Back in late 2001, one of us asked the old man if it was the worst year he’d ever lived through. Without hesitating he shook his head and said, “Not even close to ’68.”
He made the point that while 2001 had been hard, it couldn’t hold a candle to the sheer madness of twelve months that began with the Tet Offensive in January, stumbled on to the assassination of Dr. King in April, and then only six weeks later Robert Kennedy in June. By the Fall cities across the country had seen rioting, looting and widespread arson, and in October the Chicago police took a firm stand against justice and freedom of speech behind billy clubs, riot shields and clouds of teargas right outside the site of the Democratic National Convention. And if that wasn’t enough, in November, Richard Nixon was elected 37th President of a United States of America that barely merited the name.
He had a point: 1968 must have been one hell of a dark ride.
But there is another way to look at it. 1968 — not just in the United States, but in much of the world — had something that 2001 (and all the years since) just didn’t. In both years there was war and the myriad pandaemons that spring, enraged, from its head. In both years there was jingoism and there were true believers who saw nothing beyond their own limited dogmas. There was intolerance of dissent and suppression of dissenters. In both times, there was mindless bigotry. In 1968 as in 2001 there were undercurrents of fear racing through the streets and demagogues aplenty in both times to wield that insecurity as a cudgel.
But what 1968 had in spades, and 2001 sorely lacked, was a resistance.
Sure, there were those of us who resisted the insanity in the salad days of this millennium, but we weren’t a resistance. We didn’t have the necessary coefficient of political friction to be more than an entertaining sideshow in the mad circus of a lurching empire.
We shouted and were ignored. And that we were right on virtually every count, doesn’t do much to salve the tragedy of so many lives lost, so much power and wealth distributed upwards, so many families brought to economic ruin. Hell, in many ways that feeling of political and economic irrelevancy is what drove us to sneak out of camp one night and disappear over the southern border, pausing for just a moment at dawn to look back as the caravan zombied towards the ringing of the next Taco Bell, the dim light of the Starbucks just over the horizon.
Adios, amigos. Nos vamos al sur.
But now we’re getting to wonder if there’s a dance in the old dame, yet.
We came down this way to live, work, create, bird-dog and booze-hound with abandon. But also with the background hope of producing some things of value that we could reinject back into the world we’d left behind. One is the spirit of Café No Sé, and after eight years of hearing people tell us that we’re the bar they’ve been searching for, the one that’s the right mix of spiritual anarchy, intellectual stimulation and physical debauchery, that we think we’ve done a pretty good job. Another is Ilegal Mezcal. Everything about our mezcal speaks to the spirit we thought was lost for good up north. It’s a damn-near holy drink. The agave is grown and harvested by real, individual, independent farmers. It’s produced, distilled and aged by a real, independent mezcalero, and it’s consumed by real and thoughtful drinkers. We’ve made this business as much with our wits and our balls as anything else, and now it’s hitting big back at home. There’s something inspirational about that. Maybe it will become the booze of the new resistance. The Ilegal 99!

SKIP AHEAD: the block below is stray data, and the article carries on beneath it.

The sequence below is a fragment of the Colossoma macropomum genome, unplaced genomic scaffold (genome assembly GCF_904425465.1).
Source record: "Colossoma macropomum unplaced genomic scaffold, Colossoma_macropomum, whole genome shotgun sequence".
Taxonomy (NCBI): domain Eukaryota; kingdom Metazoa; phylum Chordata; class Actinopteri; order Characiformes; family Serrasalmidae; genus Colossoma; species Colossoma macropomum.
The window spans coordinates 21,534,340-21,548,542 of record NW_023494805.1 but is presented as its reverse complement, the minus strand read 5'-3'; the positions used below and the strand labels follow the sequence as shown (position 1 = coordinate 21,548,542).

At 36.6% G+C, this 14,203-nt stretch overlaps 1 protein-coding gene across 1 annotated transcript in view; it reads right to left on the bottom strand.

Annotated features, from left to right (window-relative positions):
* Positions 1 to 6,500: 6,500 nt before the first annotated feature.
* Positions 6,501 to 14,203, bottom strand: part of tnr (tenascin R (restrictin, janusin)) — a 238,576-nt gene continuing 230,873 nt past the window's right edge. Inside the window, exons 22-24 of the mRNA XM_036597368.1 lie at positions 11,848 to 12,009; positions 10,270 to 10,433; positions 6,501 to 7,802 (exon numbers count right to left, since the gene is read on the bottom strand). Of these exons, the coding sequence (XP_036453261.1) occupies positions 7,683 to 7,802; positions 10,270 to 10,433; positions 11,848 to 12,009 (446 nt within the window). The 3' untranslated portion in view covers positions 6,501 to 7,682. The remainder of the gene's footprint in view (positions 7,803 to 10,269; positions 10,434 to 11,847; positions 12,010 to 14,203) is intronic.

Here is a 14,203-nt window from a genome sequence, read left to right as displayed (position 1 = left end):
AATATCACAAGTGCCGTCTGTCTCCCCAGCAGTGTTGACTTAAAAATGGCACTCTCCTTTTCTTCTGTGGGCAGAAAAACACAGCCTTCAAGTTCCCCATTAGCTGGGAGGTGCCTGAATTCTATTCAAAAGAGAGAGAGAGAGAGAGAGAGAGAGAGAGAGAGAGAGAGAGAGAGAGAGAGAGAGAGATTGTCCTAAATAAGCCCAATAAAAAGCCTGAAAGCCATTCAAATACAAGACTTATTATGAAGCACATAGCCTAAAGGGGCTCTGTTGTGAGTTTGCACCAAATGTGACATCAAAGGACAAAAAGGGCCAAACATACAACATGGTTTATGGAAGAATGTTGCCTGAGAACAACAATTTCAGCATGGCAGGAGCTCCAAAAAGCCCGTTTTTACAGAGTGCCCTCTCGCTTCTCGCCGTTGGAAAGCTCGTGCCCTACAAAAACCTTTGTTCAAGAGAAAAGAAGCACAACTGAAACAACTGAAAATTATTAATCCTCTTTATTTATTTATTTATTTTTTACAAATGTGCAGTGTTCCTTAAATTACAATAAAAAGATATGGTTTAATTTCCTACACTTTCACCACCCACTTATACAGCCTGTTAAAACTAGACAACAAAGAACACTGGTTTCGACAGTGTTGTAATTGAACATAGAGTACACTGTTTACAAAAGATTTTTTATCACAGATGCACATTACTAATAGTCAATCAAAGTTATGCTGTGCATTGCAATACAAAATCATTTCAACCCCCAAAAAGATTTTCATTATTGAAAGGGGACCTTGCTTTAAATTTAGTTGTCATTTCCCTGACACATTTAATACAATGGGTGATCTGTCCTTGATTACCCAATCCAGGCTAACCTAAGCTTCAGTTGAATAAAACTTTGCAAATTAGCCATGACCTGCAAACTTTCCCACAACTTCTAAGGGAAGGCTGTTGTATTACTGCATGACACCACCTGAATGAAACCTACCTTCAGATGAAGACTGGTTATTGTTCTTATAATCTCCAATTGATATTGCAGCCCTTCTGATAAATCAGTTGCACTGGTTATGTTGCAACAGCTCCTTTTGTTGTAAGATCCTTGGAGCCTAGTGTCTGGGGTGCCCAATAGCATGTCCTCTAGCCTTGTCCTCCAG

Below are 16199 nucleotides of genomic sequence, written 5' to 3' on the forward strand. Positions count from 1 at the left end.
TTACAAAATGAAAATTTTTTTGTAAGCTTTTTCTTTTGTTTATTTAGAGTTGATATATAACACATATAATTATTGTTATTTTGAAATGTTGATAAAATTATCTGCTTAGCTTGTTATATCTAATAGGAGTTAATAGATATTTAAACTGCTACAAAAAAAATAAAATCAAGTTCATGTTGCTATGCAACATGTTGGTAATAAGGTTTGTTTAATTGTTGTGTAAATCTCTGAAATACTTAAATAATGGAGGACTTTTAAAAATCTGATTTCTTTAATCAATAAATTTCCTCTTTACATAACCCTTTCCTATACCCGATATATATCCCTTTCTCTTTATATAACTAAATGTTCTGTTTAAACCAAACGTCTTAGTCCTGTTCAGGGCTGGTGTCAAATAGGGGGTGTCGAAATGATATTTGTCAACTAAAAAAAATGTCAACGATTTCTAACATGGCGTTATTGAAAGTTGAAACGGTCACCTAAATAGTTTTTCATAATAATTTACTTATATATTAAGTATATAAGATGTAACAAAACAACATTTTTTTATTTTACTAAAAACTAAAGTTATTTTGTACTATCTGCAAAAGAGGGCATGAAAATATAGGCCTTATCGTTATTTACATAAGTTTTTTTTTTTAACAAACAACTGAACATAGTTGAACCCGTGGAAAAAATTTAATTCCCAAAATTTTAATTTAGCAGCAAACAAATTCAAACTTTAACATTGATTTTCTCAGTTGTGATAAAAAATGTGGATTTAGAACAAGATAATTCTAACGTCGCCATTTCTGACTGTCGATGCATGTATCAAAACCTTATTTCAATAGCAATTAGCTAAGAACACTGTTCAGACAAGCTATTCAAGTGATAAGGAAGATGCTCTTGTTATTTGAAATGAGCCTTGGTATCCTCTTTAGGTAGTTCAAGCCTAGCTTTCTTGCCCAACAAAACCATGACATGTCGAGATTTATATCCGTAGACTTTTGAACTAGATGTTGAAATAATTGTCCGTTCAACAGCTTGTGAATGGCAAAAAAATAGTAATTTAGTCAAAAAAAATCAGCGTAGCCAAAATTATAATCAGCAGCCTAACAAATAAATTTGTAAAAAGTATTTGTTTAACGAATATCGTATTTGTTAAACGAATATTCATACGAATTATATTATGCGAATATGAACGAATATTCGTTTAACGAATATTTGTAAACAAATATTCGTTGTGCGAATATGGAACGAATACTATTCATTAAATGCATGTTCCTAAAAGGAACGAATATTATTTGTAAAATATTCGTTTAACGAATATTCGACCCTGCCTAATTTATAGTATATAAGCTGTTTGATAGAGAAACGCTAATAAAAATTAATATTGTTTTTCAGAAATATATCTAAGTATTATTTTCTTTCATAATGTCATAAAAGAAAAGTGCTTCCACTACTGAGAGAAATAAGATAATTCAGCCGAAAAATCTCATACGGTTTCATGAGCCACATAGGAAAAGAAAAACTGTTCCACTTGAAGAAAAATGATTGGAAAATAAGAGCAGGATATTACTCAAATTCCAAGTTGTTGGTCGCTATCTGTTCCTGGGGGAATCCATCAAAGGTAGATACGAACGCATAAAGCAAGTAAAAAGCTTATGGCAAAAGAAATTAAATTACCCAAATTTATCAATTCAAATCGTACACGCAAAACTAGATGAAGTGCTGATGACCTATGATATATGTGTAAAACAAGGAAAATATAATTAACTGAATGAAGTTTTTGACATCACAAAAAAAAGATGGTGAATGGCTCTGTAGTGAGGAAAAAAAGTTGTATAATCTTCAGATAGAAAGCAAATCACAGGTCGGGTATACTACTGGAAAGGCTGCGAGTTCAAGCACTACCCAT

Because, clearly, we were wrong about our old stomping grounds. Even if it slid right past our generation, them kids out at Occupy Wall Street, Occupy Oakland and Occupy Every Damn Place In Between seem to get it in the old 1968 kind of way, and with this issue of La Cuadra, we want to share a spirit of solidarity with our brothers and sisters on the line. So we’ve put together this mag with an eye towards honoring the élan of rebellion, resistance and intolerance for fools who rule us by dint of their power, not their honor.
In these pages there’s a story about a girl who, years back, launched a revolution in a classroom and in the process found something golden in her soul. There’s an analysis of politics in Guatemala (something we’ve avoided until now, but what the hell — somebody’s gotta tell the gringos what’s going on.) There’s a rumination on the need to resist dominant paradigms in development work, a story of some very resistant sea-turtles and a bit of wisdom from James Stephens in his poem, What Thomas An Buiel Said In A Pub. We’re proud of this one.
So, we’ll see you in the bar and at the barricades. Fist raised and smiling.
MJT and JPR